I could understand why abbreviating a persons name is useful if you’re being repeatedly asked to write Jan Vennegoor of Hesselink with a pencil but emails aren’t handwritten so make the effort. Please.

Eoin (old man shouting at clouds) Ireland 



For months there have been complaints over Wan Bissaka being too defensive and not attacking enough. There have also been complaints that United lack a defensive half with pace…..

Why not put Wan Bissaka at centre half and try him out. He has all the attributes to succeed.

Darragh, Ethiopia (MUFC)


Hipster Jacque

Hipster coffee-house / reading room snaps for Jacque Talbot, very well written and a good read on social media’s just exemplary state of being. Thank you.

Now as soon as you write anything bad about Olé, I know where to find you.

N.V.M. (twitter.)


The best decade for centre-backs

Interesting mail from Unknown J on “All Centre-Backs Are Terrible Now…”, which brought me to this point, which decade had THE best selection for centre-backs?

I have picked out a top 5 for each decade since the 90’s, now this is just my personal view on who i believe were the best from that era, many will argue about their inclusion and that is fair, so many huge names and some will of course miss out, I mean wow, Paulo Maldini was a world class left back as well as a centre-back, so based on these lists which would readers say had the best era?

90s: Paulo Maldini, Franco Baresi, Marcel Desailly, Jaap Stam, Ronald Koeman

2000s: John Terry, Rio Ferdinand, Carles Puyol, Fabio Cannavaro, Nemanja Vidic

2010s: Sergio Ramos, Gerard Pique, Giorgio Chiellini, Virgil Van Dijk, Vincent Kompany

Some truly iconic names, now I am sure many would debate my choices, which is fair, after all I have not included the likes of Hierro, Nesta, Carvalho, Blanc, Varane, Campbell etc, it is not easy at all to nail it down to just 5 names from each decade, but comparing those names to the current crop of centre-backs, well that list reads as followed, this is NOT my list, I just found the most popular names from a few “Top 10s”:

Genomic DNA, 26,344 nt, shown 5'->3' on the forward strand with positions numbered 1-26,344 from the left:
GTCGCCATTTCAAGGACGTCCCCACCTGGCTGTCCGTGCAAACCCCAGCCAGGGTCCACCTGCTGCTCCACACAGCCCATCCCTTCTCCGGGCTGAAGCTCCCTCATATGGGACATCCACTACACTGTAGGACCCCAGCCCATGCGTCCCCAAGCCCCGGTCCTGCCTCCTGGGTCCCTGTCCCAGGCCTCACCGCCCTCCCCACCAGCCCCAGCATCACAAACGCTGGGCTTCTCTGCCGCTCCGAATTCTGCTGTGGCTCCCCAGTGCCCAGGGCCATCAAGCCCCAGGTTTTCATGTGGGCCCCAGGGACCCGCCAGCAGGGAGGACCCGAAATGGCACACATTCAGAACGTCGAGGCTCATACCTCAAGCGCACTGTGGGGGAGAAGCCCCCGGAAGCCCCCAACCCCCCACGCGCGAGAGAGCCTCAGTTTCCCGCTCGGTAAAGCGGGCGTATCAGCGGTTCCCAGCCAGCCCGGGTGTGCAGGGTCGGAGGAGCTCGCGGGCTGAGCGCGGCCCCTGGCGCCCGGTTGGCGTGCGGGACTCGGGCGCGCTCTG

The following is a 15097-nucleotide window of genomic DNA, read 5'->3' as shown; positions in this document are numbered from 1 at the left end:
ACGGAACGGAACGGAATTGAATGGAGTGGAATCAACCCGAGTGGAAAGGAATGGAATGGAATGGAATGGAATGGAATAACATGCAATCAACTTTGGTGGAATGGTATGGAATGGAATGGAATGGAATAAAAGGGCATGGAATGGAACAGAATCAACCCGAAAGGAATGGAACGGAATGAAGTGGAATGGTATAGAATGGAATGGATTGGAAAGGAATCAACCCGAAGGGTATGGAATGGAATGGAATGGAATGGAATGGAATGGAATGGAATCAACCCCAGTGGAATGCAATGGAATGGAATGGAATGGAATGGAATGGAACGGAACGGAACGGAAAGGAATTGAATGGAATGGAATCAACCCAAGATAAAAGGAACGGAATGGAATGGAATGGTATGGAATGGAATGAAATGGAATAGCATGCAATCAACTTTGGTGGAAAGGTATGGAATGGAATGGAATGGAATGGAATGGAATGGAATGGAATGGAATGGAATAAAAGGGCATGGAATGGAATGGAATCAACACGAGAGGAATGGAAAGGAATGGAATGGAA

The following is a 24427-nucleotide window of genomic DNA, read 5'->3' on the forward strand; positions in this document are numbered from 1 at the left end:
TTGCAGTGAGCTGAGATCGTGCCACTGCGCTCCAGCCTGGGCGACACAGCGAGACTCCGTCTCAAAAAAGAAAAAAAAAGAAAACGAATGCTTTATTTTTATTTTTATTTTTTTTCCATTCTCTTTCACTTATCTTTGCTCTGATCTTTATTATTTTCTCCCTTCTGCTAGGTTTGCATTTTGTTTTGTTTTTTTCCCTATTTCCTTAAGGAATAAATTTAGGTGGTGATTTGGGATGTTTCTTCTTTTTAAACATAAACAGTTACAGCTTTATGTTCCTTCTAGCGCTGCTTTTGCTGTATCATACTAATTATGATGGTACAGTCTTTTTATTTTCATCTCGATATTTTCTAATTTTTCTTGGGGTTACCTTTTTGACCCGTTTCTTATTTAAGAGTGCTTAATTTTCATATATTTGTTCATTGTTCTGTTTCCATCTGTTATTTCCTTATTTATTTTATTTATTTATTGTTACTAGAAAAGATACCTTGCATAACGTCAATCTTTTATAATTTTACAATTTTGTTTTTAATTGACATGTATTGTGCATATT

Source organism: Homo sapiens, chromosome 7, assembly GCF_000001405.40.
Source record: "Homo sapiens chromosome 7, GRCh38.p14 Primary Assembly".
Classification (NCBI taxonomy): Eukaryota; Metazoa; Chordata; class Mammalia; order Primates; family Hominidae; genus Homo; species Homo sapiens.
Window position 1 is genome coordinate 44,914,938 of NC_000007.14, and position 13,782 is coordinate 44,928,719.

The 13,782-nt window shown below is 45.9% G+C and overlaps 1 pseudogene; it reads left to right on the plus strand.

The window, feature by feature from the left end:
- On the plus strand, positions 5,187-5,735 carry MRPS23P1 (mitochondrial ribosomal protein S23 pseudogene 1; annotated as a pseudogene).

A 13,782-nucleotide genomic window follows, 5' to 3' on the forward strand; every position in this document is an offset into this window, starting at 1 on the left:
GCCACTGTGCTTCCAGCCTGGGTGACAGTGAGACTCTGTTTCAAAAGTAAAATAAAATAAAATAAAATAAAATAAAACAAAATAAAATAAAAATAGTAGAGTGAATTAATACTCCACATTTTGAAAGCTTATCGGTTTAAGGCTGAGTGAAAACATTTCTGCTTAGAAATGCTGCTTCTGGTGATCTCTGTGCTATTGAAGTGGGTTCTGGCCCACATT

2020s: Virgil Van Dijk, Kalidou Koulibaly, Sergio Ramos, Aymeric Laporte, Gerard Pique

After looking across all of those lists I would argue that the 2000s certainly has the strongest list of names, after all you have a Ballon d’Or winner and World Cup winner in that selection, but my opinion is not important, this is a debate after all, so which decade do you feel had the best centre-backs and why?

Mikey, CFC (Best Centre-Back partnerships is a whole different list entirely)


Dear Paul,

We were all delighted and humoured in equal measures to hear you speak of your dream to play for Real Madrid once again. We really hope the stars align and you get your wish.

We’re sure you’ll have it covered, but should your dream ACTUALLY come to fruition, and you’re a bit stuck for the fare to España, as a gesture of ‘getting you the f*ck away from our football club’ we’ll organise a whip round, we’ll gladly help. Sure enough if we ask enough people we can probably find the numbers to carry you there, on the gold and diamond encrusted thrown you truely deserve.

In the meantime, if you could pull your finger out and start playing football like someone worthy of the famous white jersey, that would be great for all concerned, and make a bid that little be more likely.

As Gabrielle once sung, ‘Dreams can come true’.

Tired United Fans, Everywhere

Mark Endicott



Just 3 spring to mind:

Edison Cavani – Micky Flanagan
Luis Suarez – Sal Vulcano
Arthur Numan – David Bowie

Graeme, Glasgow 


Berba and Andy Garcia is hilarious. Here’s my entry: David Bentley and Ethan Hawke.

Viren CFC